Maryam: I definitely do sometimes, but not always because some of the trends I just don’t particularly like for myself. I don’t either find them compatible with what I feel is modest for myself, or my simple style aesthetically. So sometimes yes and sometimes no. Generally though, I am really confident in finding things in the thrift stores, and tweaking or changing them my own way. So that helps: being confident in what I like, and finding consistently good pieces.
Styles always come around, they’re cyclical processes. So as we’re seeing now, all these different trends coming back from the 90’s, 80’s, etc. It kind of says that nothing ever truly goes out of style, you just have to wait a few years for it to come back. So in that, not entirely, but sometimes yes I do. Especially when trying to be a modest/hijabi fashion blogger, or lifestyle blogger, I want to keep up with everyone and I want to provide the content that everyone is wanting to see me post. So it is hard in that aspect, but I always try to remind myself that my niche is my niche, and people follow me because they like to see what I want to post and what I like.
"But the best tip I would give someone wanting to start out with thrift shopping would be to know your measurements and taste, have something that you want to look for going in. So that you kind of have a goal, because without the goal you can kind of be a little bit overwhelmed"
KB: What would be your best advice to someone wanting to make more ethical fashion choices?
Maryam: It’s really daunting, especially when you haven't thrift shopped before or haven’t grown up doing it, because it’s such a different experience than going to the mall. Everything is just put up on a rack, sometimes it’s organised, but even that is super daunting because you can’t just say “oh I like that top let me find my size”, because sometimes you’re gonna find something but you’re not sure how it will fit. But the best tip I would give someone wanting to start out with thrift shopping would be to know your measurements and taste, have something that you want to look for going in. So that you kind of have a goal, because without the goal you can kind of be a little bit overwhelmed.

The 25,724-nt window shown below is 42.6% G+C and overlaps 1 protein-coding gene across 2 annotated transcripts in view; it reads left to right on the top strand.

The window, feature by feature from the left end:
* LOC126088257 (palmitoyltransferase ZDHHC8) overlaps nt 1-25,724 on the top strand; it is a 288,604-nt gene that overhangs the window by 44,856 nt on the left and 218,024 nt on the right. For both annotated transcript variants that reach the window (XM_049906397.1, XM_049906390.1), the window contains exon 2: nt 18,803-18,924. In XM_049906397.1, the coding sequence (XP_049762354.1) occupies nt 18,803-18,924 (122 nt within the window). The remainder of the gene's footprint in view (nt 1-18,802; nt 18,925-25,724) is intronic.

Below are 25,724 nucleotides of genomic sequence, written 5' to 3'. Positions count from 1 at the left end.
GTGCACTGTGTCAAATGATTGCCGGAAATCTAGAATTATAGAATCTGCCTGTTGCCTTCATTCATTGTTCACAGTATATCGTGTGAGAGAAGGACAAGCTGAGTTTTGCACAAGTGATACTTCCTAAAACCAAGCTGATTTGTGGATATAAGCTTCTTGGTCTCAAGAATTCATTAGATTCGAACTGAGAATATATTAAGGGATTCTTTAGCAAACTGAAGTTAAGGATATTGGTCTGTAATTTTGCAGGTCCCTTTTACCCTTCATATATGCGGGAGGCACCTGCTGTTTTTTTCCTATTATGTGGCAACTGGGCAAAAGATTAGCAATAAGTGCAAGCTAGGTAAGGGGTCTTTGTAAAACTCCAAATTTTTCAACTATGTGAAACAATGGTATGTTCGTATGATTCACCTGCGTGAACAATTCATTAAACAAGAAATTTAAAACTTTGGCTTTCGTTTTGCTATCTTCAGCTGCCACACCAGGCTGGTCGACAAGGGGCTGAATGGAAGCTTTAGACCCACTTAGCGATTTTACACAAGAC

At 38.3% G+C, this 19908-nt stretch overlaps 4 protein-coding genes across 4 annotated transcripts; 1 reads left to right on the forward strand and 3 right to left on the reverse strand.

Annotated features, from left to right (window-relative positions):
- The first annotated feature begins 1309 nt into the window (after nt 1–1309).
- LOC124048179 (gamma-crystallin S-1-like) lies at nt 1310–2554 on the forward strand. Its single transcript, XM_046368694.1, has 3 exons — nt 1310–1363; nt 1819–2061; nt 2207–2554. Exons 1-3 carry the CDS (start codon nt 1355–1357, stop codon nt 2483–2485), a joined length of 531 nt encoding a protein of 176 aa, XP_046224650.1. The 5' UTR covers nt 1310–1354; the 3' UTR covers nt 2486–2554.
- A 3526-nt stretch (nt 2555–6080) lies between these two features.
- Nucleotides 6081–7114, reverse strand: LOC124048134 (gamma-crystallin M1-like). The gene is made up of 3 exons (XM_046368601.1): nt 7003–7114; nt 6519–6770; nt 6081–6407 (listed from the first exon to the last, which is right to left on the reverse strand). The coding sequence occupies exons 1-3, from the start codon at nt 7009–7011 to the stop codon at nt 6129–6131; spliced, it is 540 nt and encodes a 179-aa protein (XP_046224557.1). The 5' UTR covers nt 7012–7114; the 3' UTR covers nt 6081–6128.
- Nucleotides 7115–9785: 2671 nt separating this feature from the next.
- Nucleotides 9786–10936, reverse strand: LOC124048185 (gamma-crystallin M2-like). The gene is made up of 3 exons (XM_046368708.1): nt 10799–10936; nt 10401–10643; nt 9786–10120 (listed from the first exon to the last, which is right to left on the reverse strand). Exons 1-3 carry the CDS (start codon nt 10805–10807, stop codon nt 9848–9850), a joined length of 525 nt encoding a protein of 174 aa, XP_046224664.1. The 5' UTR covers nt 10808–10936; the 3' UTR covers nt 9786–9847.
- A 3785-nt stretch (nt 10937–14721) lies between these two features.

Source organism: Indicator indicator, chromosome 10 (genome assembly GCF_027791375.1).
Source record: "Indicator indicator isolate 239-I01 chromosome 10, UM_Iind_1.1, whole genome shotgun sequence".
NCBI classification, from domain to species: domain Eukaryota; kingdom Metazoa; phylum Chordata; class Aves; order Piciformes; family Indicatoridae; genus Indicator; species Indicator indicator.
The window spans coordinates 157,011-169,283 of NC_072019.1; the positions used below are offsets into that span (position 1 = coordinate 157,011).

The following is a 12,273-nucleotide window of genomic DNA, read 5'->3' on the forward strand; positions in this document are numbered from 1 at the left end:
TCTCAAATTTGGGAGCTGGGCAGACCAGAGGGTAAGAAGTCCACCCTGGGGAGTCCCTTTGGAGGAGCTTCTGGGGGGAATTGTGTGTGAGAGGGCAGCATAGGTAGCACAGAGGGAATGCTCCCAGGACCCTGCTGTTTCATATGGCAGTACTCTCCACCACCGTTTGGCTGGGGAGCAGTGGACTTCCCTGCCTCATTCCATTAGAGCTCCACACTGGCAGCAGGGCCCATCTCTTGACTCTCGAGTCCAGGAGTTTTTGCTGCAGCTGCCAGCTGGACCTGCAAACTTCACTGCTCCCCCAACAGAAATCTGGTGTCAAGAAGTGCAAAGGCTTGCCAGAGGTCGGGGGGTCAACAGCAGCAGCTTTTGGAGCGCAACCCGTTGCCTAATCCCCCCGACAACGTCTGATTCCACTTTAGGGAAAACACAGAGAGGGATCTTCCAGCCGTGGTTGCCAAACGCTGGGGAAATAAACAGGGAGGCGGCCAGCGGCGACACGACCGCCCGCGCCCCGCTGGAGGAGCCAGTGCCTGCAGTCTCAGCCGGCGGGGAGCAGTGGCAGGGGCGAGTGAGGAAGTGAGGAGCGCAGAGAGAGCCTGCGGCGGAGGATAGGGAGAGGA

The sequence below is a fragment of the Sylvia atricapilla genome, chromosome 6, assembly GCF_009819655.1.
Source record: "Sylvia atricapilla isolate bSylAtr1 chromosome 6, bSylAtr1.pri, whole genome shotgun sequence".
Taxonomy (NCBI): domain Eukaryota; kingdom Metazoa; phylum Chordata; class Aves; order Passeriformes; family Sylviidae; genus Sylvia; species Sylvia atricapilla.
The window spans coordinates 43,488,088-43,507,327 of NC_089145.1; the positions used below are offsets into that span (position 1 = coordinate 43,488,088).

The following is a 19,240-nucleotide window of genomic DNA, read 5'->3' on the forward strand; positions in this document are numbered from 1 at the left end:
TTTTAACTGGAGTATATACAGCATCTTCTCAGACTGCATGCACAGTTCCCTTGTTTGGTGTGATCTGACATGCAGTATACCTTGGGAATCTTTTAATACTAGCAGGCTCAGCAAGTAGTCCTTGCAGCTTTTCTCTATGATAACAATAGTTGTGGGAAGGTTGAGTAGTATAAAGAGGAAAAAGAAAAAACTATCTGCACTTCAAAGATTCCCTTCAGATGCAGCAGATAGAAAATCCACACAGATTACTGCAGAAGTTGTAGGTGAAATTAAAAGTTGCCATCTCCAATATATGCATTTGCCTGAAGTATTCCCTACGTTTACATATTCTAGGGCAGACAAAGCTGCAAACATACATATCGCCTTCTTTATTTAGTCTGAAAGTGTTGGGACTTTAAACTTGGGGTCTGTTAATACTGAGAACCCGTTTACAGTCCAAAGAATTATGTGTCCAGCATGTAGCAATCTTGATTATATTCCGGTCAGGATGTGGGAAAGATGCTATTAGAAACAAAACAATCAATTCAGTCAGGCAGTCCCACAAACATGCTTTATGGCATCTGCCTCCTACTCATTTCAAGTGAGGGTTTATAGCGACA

If you go in with the idea- “okay I want to find a new sweater”, that way you know what colours you like, so you can go to where you see that. So it’s a smaller task to undertake than simply walking in and saying “oh I need clothes”. But another piece of advice would be - there are brands coming up such as everlane, that are really showcasing that you can buy fresh new clothes and still be ethical and sustainable, and that you’re not alone in your journey. This isn’t something that you’re gonna have to undertake all by yourself, there's a really nice big community online, you can even find a person that can help you and make you feel like you're not the only one going through these struggles of coming to terms with how much waste is actually out there and your part in it, and how daunting that can really be.
KB: It’s really great to hear from someone in this industry, and I definitely think we can all strive to make more conscious decisions! Where can everyone find you and your content?
Maryam: I’m on Instagram @maryamescapades!